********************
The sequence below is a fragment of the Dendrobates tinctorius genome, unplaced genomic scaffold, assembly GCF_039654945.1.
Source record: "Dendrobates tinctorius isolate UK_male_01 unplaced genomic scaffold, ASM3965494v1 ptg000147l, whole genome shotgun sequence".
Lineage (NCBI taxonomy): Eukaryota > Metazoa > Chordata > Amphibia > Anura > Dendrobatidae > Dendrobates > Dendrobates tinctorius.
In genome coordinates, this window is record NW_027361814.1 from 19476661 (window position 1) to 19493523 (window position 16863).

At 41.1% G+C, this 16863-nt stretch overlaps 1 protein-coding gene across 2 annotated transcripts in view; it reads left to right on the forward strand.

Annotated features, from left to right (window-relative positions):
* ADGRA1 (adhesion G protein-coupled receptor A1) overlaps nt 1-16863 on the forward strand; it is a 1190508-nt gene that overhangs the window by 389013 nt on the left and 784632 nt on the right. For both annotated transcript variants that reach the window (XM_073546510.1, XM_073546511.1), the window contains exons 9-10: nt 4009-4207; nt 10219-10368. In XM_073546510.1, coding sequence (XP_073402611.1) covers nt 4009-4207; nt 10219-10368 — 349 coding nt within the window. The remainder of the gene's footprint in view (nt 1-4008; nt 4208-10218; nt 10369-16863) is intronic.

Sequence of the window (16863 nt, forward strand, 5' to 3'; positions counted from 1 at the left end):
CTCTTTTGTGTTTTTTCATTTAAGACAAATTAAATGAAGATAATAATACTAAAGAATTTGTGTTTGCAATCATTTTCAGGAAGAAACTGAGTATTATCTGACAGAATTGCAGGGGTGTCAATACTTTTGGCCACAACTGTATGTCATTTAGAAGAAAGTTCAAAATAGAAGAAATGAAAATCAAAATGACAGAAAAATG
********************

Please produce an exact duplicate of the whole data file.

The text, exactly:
The sequence below is a fragment of the Dendrobates tinctorius genome, unplaced genomic scaffold, assembly GCF_039654945.1.
Source record: "Dendrobates tinctorius isolate UK_male_01 unplaced genomic scaffold, ASM3965494v1 ptg000147l, whole genome shotgun sequence".
Lineage (NCBI taxonomy): Eukaryota > Metazoa > Chordata > Amphibia > Anura > Dendrobatidae > Dendrobates > Dendrobates tinctorius.
In genome coordinates, this window is record NW_027361814.1 from 19476661 (window position 1) to 19493523 (window position 16863).

At 41.1% G+C, this 16863-nt stretch overlaps 1 protein-coding gene across 2 annotated transcripts in view; it reads left to right on the forward strand.

Annotated features, from left to right (window-relative positions):
* ADGRA1 (adhesion G protein-coupled receptor A1) overlaps nt 1-16863 on the forward strand; it is a 1190508-nt gene that overhangs the window by 389013 nt on the left and 784632 nt on the right. For both annotated transcript variants that reach the window (XM_073546510.1, XM_073546511.1), the window contains exons 9-10: nt 4009-4207; nt 10219-10368. In XM_073546510.1, coding sequence (XP_073402611.1) covers nt 4009-4207; nt 10219-10368 — 349 coding nt within the window. The remainder of the gene's footprint in view (nt 1-4008; nt 4208-10218; nt 10369-16863) is intronic.

Sequence of the window (16863 nt, forward strand, 5' to 3'; positions counted from 1 at the left end):
CTCTTTTGTGTTTTTTCATTTAAGACAAATTAAATGAAGATAATAATACTAAAGAATTTGTGTTTGCAATCATTTTCAGGAAGAAACTGAGTATTATCTGACAGAATTGCAGGGGTGTCAATACTTTTGGCCACAACTGTATGTCATTTAGAAGAAAGTTCAAAATAGAAGAAATGAAAATCAAAATGACAGAAAAATG